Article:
By Donek Tesfaye Zemo
When reading Sarah Vaughan and Martin Plaut’s excellent book, Understanding Ethiopia’s Tigray War, we cannot help but observe a typical drive in the instigators of the war, a drive for power not just over Ethiopia but over the horn of Africa. The narration of history provides a pattern of behavior distinctive to the two heads of government, Abiy Ahmed and Isaias Afewerki, who primarily mobilized disgruntled forces to wage war. Astutely, the authors coin the triad of land, power, and empire as the central driver of the war in Tigray, making the “centralization- decentralization pull”1Vaughan Sarah and Martin Plaut, Understanding Ethiopia’s Tigray War, London: Hurst, May 2023, 414 at the core of the political divide. However, following the pursuit for domination by both leaders can be a valuable analytical tool that can inform strategic thinking for future action. This digging into the past to prevent what may transpire in the future is decidedly different from what the authors warn as the construction or deconstruction of history as a fuel for unending antagonism. The intention in writing this article is not to lock the Ethiopian dialogue into these sets of findings and therefore dictate future dialogue. Rather, by exploring history, we want Tegaru and other concerned allies to have a relatively clear understanding of the trajectory of the future and, in doing so, stay engaged, sound the alarm, and do their level best for the end of injustice on civilians. We must not forget that at the heart of the war was a genocidal intent that wanted to wipe Tegaru out of the face of the earth. These evil sentiments do not simply vanish into thin air because a peace agreement has been signed in Pretoria. If Tegaru are to stand together, united, it must be primarily against genocide. And to do so, we need to continue to speak against the threat of genocide as we call for accountability for what took place in the past.
The book’s historical expose reveals Isaias Afewerki’s early tendencies for domination and his patient, methodical journey to the 2020 Tigray war. Ever since the annexation of Eretria, the resulting resentment of the student body, coupled with Marxist sentiments, fueled a movement that led to Eritrea’s 30-year struggle for emancipation. It is in this context that Isaias Afewerki rose to power and has dominated Eritrea ever since. Isaias’s Eritrean People’s Liberation Front (EPLF) was different in ideology from the other student movements of the time in that it neither advocated for pan-Ethiopianism nor ethnonationalism; rather it pursued a united, national Eritrea that fought for independence against outside ‘colonizers.’ From the outset, Isaias hijacked the Eritrean discourse from having a ‘national question’ to a ‘colonial question2Vaughan Sarah and Martin Plaut, Understanding Ethiopia’s Tigray War, 122. 3 Vaughan Sarah and Martin Plaut, Understanding Ethiopia’s Tigray War, 243 Therefore, according to Isaias, any discussion around ethnic-based, diverse political organizations, even in the country he sought to separate from, threatened Eritrea’s pursuit of one nation. The point here is that Isaias sees fit to interfere in a neighboring country’s politics because he found his idea of one Eritrea being threatened. This continues to be evident throughout his reign: 1995, in his clash with Yemen, 1996, in his military involvement in the Democratic Republic of Congo, 1996, in the border dispute war in Ethiopia, 1998, in arming Sudanese rebels against their government, 2007, trained and armed the Al-Shabab and in 2008, had a border dispute with Djibouti.3Vaughan Sarah and Martin Plaut, Understanding Ethiopia’s Tigray War, 243.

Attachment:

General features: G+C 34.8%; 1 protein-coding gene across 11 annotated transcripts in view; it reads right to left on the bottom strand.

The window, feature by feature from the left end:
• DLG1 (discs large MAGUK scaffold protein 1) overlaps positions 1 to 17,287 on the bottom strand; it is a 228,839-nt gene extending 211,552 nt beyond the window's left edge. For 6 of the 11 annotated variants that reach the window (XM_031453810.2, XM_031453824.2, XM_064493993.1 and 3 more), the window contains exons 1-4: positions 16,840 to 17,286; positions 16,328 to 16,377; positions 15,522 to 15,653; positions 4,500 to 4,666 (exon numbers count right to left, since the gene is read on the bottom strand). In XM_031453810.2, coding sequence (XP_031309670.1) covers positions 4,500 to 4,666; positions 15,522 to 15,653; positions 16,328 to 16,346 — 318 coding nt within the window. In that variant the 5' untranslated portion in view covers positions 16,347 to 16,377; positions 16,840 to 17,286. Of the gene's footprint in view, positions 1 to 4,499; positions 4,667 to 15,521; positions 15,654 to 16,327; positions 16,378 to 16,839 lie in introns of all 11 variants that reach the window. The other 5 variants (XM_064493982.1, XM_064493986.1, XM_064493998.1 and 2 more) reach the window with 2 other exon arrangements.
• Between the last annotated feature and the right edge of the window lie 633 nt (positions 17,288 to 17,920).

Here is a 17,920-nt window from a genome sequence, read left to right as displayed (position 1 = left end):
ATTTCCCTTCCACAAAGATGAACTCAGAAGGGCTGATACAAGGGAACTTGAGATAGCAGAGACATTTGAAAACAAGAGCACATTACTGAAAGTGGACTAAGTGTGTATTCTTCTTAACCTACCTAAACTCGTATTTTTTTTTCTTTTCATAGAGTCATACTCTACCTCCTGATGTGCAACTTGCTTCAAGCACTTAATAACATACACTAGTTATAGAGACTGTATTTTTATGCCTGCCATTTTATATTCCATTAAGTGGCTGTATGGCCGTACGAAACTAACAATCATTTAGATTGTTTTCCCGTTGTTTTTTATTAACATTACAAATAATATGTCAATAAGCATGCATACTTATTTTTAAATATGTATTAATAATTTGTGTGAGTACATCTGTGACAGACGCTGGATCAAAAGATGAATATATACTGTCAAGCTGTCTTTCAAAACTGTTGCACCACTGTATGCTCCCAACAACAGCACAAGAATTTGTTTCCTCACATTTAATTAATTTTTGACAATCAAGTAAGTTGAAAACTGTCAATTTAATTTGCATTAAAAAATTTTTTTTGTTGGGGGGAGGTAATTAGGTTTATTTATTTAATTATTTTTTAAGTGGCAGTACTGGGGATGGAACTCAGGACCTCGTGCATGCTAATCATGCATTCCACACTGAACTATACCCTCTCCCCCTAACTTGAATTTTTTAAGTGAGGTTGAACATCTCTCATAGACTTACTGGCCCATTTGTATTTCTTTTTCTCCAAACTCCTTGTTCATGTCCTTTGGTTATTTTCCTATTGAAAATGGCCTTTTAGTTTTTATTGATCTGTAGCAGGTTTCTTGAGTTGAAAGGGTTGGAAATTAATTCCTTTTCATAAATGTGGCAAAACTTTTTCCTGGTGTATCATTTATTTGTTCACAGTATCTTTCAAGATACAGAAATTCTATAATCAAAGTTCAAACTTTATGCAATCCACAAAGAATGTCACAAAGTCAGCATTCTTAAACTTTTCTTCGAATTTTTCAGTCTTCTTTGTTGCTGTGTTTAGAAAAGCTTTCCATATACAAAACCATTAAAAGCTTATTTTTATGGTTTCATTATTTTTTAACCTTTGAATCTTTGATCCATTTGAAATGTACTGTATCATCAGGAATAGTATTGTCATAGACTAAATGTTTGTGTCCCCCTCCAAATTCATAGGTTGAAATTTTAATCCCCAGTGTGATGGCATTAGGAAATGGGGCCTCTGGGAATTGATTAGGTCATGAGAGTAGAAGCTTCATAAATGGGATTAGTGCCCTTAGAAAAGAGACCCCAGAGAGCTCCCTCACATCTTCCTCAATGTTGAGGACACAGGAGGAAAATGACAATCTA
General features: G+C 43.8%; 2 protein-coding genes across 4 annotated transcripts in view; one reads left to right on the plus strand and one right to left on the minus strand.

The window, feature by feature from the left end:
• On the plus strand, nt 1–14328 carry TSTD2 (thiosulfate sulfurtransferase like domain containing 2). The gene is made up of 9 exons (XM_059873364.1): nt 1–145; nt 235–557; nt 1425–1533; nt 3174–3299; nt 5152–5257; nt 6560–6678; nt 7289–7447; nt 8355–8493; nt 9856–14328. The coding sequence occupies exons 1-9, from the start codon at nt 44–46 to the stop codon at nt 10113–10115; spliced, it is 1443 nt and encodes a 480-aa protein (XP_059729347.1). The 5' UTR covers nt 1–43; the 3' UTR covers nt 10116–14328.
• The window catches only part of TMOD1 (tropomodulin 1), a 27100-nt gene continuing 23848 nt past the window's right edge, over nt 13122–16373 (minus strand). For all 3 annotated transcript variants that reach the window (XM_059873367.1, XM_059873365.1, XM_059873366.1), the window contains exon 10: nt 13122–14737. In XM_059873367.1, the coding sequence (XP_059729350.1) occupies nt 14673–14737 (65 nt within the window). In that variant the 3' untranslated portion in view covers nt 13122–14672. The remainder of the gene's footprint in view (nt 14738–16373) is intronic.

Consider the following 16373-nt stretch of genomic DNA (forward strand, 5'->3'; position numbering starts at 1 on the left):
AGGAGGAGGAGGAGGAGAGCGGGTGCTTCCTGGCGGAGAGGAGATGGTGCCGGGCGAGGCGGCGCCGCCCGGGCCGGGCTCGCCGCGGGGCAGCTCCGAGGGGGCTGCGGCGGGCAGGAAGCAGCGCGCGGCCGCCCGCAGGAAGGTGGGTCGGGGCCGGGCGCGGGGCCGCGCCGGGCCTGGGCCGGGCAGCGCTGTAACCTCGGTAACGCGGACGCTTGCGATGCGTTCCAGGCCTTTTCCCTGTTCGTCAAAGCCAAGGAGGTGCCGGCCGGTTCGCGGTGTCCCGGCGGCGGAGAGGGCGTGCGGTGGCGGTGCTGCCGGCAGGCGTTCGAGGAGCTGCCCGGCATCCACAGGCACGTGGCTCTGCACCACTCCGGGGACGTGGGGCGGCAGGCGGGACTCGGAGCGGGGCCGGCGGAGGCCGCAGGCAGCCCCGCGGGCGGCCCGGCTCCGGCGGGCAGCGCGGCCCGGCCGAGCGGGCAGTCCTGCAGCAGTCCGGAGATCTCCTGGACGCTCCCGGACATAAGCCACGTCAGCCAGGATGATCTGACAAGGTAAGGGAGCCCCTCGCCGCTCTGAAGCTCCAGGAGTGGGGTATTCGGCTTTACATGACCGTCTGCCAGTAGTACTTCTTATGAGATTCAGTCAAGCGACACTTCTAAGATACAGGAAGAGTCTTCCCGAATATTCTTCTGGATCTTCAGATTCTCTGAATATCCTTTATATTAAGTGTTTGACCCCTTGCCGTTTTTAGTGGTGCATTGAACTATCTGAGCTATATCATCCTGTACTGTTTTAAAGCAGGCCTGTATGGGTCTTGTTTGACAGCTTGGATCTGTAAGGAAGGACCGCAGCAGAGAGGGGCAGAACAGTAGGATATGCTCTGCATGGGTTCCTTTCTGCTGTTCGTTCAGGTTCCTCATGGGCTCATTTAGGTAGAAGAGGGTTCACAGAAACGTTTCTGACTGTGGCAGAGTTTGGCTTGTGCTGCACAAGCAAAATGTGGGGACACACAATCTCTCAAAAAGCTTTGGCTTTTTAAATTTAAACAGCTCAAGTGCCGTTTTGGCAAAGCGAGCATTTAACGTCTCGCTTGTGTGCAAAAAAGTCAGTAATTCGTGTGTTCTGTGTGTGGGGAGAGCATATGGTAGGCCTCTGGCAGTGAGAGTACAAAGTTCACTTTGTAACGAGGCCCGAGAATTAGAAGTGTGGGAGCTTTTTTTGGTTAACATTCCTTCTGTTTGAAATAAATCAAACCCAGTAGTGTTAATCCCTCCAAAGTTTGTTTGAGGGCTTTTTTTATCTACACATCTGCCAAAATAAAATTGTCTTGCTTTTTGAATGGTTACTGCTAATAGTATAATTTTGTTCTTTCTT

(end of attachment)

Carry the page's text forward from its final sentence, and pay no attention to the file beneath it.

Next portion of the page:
The book helps us understand Isaias’s sense of entitlement to the first fruit of the crop stemming from an identity logged in the Italian era self-awareness of Eritreans as ‘superior’
to Tegaru and other Ethiopians. This is partly why the 1998 war broke out and is the cause of the looting and destruction of Tigray in the 2020 war. Isaias’s “self-conception as a regional elder statesman”4Vaughan Sarah and Martin Plaut, Understanding Ethiopia’s Tigray War, 135. has been demonstrated again in the recent union with Ethiopia’s Abiy Ahmed until recent months. “Ultimately, Eritrea was never big enough for Isaias”5Vaughan Sarah and Martin Plaut, Understanding Ethiopia’s Tigray War, 136., and Abiy, albeit for a limited time, had given him unfettered access to Ethiopia, leading towards becoming a regional leader. His great retaliatory ability to anyone that questions this eldership is seen not only in the 2020-2022 Tigray war but also in the 80s when he blocked humanitarian access to starving civilians6Vaughan Sarah and Martin Plaut, Understanding Ethiopia’s Tigray War, 127 and in the years between 2000 and 2018 in harboring and giving military training/ logistical support to any hostile adversary.
Likewise, the long-standing resentment of ethno-nationalists, particularly those representing the Oromo, who felt manipulated out of power by the EPRDF’s ruling party, provided the context for Abiy Ahemd’s rise to power. Although, in Abiy’s case, we cannot forget the unholy union of the Oromo ethnic nationalists with the Amhara nationalists and those masquerading as pan-Ethiopian nationalists that were working against the Tigray wing of the party. Abiy carefully cultivated the political elite’s resentment towards Tigray’s ruling party without any loyalty to any specific ethnicity, political ideology, or even the individuals who stood by him but with a sole commitment to his own apprehension and retention of power.